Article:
O’Brien’s “Hungry Heart” highlights scourge of opiate addiction in Vermont

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At the beginning of the 2014 legislative session, Governor Peter Shumlin focused his entire State of the State address on opiate addiction in Vermont. In his speech he talked of the movie “The Hungry Heart,” a film about opiate addiction in St. Albans.

Monday March 10, Johnson State College students and the surrounding community had the opportunity to watch the film, and afterwards have a conversation with director Bess O’Brien as well as with some of people featured in the movie.

The film was shot from 2011 to the spring of 2013 and has now been shown in 34 towns across Vermont. The film starts with scenes of Vermont and St. Albans before taking us into the practice of pediatrician Fred Holmes.

The film follows the story of Holmes’ method in treating the adults who came to his office as children who now struggle with opiate addiction. Viewers are led through the lives of the patients who describe how they got involved with opiates and their struggle to stay off of them.

Throughout, Holmes helps addicts by prescribing them the drug Suboxone, which is similar to methadone in providing a step off the addicting opiates. But, as we learn later in the film, Suboxone can also be abused.

Addicts in the film said that they have been introduced to the drug through friends, parents, and sometimes through doctors’ prescriptions of heavy pain killers when the individuals do not need the full amount yet continue to take them.

One user said, “[The drugs] made me feel like I’m somebody.” Other users said that the drugs made the pain of their life go away temporarily, and many said that the drugs filled a hole in their life.

In order to get Suboxone, Holmes requires patients to come into his clinic with a clean drug test and seek counseling. He said he currently has 80 people on his waiting list for treatment and help.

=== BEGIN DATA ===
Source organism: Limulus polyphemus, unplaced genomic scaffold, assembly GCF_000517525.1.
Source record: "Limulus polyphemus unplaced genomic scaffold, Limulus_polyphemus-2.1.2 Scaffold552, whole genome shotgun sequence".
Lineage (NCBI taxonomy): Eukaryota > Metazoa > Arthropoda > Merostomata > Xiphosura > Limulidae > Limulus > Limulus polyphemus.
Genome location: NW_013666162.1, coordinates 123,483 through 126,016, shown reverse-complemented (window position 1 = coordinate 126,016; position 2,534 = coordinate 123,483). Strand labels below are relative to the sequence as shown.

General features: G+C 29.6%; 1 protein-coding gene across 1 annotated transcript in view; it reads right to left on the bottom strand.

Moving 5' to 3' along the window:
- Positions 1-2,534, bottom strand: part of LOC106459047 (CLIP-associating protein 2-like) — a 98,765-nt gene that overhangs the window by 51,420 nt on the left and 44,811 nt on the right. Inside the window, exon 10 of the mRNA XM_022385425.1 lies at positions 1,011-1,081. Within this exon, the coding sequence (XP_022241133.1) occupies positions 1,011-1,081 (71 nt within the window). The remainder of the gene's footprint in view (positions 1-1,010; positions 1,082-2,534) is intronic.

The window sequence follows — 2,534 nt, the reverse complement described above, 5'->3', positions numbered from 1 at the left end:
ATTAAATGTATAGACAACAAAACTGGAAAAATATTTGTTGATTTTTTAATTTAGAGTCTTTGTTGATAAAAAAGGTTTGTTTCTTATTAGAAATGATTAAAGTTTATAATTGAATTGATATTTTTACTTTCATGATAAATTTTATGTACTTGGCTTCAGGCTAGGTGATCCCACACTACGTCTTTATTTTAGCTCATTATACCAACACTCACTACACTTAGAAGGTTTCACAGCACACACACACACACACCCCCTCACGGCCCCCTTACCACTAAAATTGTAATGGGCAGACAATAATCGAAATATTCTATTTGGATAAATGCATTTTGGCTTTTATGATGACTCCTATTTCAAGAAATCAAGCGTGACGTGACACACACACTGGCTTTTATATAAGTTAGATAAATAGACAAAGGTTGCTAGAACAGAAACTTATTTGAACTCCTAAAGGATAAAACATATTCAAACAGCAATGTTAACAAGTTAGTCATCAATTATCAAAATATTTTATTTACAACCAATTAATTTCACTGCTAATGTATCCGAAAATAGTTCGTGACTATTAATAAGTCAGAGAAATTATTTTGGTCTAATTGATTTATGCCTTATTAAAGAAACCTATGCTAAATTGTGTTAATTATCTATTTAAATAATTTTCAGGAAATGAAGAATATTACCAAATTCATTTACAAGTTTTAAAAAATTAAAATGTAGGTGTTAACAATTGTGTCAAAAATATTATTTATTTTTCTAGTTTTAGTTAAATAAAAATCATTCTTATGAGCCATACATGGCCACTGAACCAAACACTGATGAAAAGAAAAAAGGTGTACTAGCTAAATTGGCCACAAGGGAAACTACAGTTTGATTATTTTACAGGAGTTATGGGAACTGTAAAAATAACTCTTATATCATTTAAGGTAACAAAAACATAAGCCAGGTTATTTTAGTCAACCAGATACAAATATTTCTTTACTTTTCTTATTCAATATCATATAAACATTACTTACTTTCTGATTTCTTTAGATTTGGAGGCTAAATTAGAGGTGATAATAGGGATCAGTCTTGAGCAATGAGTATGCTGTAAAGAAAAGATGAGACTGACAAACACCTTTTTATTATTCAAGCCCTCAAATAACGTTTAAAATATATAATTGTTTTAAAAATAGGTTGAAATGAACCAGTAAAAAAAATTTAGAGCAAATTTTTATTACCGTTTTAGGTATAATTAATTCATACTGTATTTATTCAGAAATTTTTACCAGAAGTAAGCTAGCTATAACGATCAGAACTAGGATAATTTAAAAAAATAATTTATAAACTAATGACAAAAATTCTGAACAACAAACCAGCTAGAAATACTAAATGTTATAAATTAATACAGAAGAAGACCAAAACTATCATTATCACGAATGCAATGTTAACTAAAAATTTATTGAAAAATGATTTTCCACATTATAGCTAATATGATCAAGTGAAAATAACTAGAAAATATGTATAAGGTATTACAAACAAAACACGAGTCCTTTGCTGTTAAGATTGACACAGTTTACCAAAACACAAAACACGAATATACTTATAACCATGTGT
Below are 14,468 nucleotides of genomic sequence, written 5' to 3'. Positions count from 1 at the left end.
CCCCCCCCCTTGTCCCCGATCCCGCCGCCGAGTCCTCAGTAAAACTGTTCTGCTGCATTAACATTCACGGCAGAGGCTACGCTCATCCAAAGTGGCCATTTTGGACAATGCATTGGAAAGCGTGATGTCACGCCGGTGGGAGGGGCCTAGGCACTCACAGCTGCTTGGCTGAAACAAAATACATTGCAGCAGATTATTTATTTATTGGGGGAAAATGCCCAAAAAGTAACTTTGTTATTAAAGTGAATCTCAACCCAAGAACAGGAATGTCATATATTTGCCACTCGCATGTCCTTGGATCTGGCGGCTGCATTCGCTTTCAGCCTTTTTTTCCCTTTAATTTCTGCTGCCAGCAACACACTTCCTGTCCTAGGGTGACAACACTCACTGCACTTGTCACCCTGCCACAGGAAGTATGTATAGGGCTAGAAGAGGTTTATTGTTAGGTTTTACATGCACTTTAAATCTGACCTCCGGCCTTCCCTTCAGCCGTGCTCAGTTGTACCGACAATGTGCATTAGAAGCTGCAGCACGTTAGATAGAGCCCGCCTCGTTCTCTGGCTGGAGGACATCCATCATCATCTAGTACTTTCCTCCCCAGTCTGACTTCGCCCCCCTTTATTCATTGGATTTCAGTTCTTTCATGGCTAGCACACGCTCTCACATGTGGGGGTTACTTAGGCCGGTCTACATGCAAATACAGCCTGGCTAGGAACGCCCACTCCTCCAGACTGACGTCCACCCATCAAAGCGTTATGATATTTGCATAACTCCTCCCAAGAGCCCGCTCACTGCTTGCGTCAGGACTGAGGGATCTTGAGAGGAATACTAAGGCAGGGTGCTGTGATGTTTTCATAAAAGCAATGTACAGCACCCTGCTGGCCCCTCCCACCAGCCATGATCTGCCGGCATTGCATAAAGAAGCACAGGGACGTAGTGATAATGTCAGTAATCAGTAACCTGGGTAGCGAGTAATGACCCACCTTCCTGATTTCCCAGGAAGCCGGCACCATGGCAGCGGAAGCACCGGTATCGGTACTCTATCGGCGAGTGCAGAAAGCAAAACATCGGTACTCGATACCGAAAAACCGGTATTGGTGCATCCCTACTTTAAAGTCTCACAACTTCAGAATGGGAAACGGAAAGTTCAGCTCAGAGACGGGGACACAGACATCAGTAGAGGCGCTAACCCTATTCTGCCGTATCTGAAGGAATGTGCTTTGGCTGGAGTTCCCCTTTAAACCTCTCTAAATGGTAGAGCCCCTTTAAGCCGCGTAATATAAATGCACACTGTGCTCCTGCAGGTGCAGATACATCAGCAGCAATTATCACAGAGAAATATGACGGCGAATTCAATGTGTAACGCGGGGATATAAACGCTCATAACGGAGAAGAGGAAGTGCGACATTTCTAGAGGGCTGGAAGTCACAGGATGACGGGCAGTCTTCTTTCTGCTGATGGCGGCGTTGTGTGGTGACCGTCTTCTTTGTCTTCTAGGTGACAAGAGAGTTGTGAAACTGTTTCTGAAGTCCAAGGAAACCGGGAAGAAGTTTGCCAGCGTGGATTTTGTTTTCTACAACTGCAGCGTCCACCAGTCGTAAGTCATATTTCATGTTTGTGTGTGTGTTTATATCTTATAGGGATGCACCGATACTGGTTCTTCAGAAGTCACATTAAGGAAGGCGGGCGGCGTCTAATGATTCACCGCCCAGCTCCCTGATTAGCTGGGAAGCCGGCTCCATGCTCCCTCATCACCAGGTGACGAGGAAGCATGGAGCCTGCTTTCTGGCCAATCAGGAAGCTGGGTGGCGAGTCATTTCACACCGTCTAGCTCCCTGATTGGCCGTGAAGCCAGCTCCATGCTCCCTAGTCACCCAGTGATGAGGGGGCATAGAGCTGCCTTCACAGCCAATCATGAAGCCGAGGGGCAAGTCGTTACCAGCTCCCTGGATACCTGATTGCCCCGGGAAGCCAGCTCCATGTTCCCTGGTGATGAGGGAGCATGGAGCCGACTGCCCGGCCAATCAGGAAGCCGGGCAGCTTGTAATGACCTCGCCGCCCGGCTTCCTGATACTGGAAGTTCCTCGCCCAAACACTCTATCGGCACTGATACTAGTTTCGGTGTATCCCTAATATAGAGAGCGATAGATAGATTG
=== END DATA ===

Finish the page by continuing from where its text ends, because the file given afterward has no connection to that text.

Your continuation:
However, the doctor does much more than provide treatment to users. The film shows users who have been with Holmes for years battling addiction. They said that he has been a father figure to them, and part of the reason that they’re able to stay off drugs is because of him.

Many of the individuals in the film have horrible histories that increased their dependence on drugs. Holmes provided for them a support that they had never had in their life before.

Some of the users in the film go to schools and tell students about their addiction. One former user said that it consumed his life and it can happen to absolutely anybody.

The film was harrowing. It showed users whose lives had been completely ruined by drugs and individuals who were out of options now and completely abandoned. The audience in the room responded audibly to stories of death and loss from addiction. The film was gripping, and it was a lesson on how opiates can turn your life completely upside-down.

 

The film made the point that opiate addiction can occur anywhere, including St. Albans. However, I felt that it could have shown the issue more widespread around the state to bring home how drastic this issue is and it affects every community in Vermont. After the film, the audience engaged in a question and answer session with individuals from the film, including Fred Holmes and Bess O’Brien.

Holmes, who is now retired, joked that now he’s out of a job. “I’m Fred Holmes and I’m currently unemployed,” he said. He also touched upon the issue of over prescription of drugs. “It’s interesting because there’s a lot of chatter about weed and gateway drugs. The gateway drugs are the prescriptions written by other physicians.”

When asked about what needs to be done further, O’Brien said change is needed in the perception of drug addiction. “The most important thing the [Vermont] government did was say that this is a health issue and not a criminal issue,” O’Brien said. “That’s a huge shift in how we look at addiction. If we can start changing people’s perceptions of people who are addicted and looking into recovery, that is going to make a huge step forward.”

O’Brien said that we need to get people who need treatment into treatment centers rather than jail, but the state needs to spend more money on creating treatment centers for people who are already in the waiting line.

Jesse, an addict who after two years being clean relapsed and is now starting over, said he’s seen how difficult it is to get into treatment centers. “I’ve heard a lot of people leading up to a month to get in [to treatment],” Jesse said.

Many of the members of the panel, when asked about the legalization of marijuana, said that it would be an excellent form of revenue for the state, and it is safer than alcohol. So they didn’t see many reasons not to legalize it.

At the end of the discussion, many of the people who had formally used drugs said that Holmes’ support is what changed their lives, and that they were “Fred’s kids.”

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